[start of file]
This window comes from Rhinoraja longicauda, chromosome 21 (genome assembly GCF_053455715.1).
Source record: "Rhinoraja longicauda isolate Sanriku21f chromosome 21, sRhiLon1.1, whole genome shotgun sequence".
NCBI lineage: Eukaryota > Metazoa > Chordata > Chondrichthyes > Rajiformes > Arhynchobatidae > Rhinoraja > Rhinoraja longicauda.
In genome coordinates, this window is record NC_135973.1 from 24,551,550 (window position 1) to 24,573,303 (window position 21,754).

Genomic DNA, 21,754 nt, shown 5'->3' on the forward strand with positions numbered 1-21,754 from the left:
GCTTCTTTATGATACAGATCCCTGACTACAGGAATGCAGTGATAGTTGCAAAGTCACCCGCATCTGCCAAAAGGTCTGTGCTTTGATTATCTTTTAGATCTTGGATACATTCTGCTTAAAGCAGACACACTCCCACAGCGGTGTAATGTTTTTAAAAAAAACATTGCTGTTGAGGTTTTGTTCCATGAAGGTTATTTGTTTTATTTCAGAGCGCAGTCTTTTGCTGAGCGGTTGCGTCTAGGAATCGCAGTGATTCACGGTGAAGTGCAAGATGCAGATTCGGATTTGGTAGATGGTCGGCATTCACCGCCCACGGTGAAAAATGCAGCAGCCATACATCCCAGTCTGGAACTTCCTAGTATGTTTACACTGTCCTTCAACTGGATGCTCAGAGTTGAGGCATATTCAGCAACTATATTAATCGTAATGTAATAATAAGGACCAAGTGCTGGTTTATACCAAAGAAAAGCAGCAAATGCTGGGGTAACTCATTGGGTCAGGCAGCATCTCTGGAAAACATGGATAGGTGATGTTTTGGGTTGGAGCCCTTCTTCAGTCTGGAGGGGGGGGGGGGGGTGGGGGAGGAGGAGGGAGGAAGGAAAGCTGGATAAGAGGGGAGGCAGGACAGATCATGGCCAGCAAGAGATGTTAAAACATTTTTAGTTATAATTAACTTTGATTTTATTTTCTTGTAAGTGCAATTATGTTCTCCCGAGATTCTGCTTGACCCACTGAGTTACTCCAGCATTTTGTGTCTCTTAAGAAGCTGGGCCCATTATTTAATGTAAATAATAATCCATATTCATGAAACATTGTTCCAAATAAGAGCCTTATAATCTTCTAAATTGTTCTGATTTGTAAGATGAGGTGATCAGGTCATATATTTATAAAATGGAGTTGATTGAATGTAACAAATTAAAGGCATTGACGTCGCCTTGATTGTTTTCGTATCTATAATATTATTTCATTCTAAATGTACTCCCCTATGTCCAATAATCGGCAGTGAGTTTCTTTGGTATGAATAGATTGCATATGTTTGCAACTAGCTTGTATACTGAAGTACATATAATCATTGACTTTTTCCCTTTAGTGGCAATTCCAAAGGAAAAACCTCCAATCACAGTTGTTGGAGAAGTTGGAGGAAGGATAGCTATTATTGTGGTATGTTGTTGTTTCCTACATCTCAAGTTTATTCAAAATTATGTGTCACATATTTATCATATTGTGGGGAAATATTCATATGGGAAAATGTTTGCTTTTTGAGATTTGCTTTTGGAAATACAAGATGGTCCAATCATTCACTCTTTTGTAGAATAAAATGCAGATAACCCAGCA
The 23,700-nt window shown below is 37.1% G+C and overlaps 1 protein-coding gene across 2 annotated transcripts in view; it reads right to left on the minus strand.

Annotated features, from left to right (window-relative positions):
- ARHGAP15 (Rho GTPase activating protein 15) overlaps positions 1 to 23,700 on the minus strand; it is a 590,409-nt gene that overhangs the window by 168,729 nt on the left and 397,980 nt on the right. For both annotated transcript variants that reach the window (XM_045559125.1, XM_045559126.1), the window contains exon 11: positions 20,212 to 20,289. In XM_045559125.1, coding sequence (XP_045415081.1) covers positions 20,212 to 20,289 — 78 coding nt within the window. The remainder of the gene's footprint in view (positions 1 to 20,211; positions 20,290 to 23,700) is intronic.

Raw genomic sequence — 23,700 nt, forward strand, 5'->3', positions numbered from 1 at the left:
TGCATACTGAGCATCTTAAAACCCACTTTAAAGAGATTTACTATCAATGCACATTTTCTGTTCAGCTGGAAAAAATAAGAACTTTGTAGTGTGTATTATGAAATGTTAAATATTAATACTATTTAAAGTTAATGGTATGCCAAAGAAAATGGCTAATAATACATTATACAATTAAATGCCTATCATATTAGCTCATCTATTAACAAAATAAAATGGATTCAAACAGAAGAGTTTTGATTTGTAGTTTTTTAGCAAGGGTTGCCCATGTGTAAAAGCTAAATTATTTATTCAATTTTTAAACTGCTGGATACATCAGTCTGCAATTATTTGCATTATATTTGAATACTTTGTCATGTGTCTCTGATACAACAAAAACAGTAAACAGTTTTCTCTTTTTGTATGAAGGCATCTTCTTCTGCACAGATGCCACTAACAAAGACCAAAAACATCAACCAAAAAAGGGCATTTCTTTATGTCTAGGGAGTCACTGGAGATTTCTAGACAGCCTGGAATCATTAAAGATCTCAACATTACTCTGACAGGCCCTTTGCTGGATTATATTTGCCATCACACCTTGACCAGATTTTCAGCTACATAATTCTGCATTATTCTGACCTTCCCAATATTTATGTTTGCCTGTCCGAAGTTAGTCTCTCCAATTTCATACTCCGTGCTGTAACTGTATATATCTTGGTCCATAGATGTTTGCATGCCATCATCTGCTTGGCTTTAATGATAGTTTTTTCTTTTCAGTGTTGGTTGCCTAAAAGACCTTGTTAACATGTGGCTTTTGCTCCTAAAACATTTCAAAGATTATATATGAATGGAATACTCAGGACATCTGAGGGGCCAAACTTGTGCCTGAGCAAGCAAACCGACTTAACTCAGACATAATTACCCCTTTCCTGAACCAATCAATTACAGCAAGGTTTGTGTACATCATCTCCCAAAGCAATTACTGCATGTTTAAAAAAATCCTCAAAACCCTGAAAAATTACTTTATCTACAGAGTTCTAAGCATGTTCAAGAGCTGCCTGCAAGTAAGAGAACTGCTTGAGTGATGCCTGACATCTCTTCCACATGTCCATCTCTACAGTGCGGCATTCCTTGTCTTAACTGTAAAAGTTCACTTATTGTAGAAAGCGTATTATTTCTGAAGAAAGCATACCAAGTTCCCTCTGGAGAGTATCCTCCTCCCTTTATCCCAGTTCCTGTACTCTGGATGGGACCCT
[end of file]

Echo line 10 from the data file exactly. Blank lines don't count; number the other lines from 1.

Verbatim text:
Raw genomic sequence — 23,700 nt, forward strand, 5'->3', positions numbered from 1 at the left: